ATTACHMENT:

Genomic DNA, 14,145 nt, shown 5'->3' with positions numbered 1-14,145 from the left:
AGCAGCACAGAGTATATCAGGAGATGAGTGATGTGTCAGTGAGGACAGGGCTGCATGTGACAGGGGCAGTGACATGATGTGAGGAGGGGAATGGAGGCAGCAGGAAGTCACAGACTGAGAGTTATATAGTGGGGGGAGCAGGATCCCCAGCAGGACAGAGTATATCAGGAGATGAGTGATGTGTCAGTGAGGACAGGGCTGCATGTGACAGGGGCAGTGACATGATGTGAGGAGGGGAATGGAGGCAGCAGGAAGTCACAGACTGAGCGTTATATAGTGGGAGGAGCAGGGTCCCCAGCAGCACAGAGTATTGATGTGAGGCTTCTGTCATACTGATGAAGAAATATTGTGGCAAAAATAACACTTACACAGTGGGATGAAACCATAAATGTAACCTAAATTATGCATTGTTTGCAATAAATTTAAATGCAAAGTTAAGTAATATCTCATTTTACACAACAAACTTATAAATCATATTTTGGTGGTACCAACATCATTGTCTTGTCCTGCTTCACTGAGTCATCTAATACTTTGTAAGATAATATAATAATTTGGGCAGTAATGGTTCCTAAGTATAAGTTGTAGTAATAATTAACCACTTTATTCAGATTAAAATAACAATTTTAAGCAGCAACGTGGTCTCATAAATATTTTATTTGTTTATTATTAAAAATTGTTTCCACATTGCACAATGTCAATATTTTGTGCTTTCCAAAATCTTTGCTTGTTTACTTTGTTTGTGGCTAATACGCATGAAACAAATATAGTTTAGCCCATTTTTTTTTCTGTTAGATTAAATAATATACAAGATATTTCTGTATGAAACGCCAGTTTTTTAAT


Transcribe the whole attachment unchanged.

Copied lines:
Genomic DNA, 14,145 nt, shown 5'->3' with positions numbered 1-14,145 from the left:
AGCAGCACAGAGTATATCAGGAGATGAGTGATGTGTCAGTGAGGACAGGGCTGCATGTGACAGGGGCAGTGACATGATGTGAGGAGGGGAATGGAGGCAGCAGGAAGTCACAGACTGAGAGTTATATAGTGGGGGGAGCAGGATCCCCAGCAGGACAGAGTATATCAGGAGATGAGTGATGTGTCAGTGAGGACAGGGCTGCATGTGACAGGGGCAGTGACATGATGTGAGGAGGGGAATGGAGGCAGCAGGAAGTCACAGACTGAGCGTTATATAGTGGGAGGAGCAGGGTCCCCAGCAGCACAGAGTATTGATGTGAGGCTTCTGTCATACTGATGAAGAAATATTGTGGCAAAAATAACACTTACACAGTGGGATGAAACCATAAATGTAACCTAAATTATGCATTGTTTGCAATAAATTTAAATGCAAAGTTAAGTAATATCTCATTTTACACAACAAACTTATAAATCATATTTTGGTGGTACCAACATCATTGTCTTGTCCTGCTTCACTGAGTCATCTAATACTTTGTAAGATAATATAATAATTTGGGCAGTAATGGTTCCTAAGTATAAGTTGTAGTAATAATTAACCACTTTATTCAGATTAAAATAACAATTTTAAGCAGCAACGTGGTCTCATAAATATTTTATTTGTTTATTATTAAAAATTGTTTCCACATTGCACAATGTCAATATTTTGTGCTTTCCAAAATCTTTGCTTGTTTACTTTGTTTGTGGCTAATACGCATGAAACAAATATAGTTTAGCCCATTTTTTTTTCTGTTAGATTAAATAATATACAAGATATTTCTGTATGAAACGCCAGTTTTTTAAT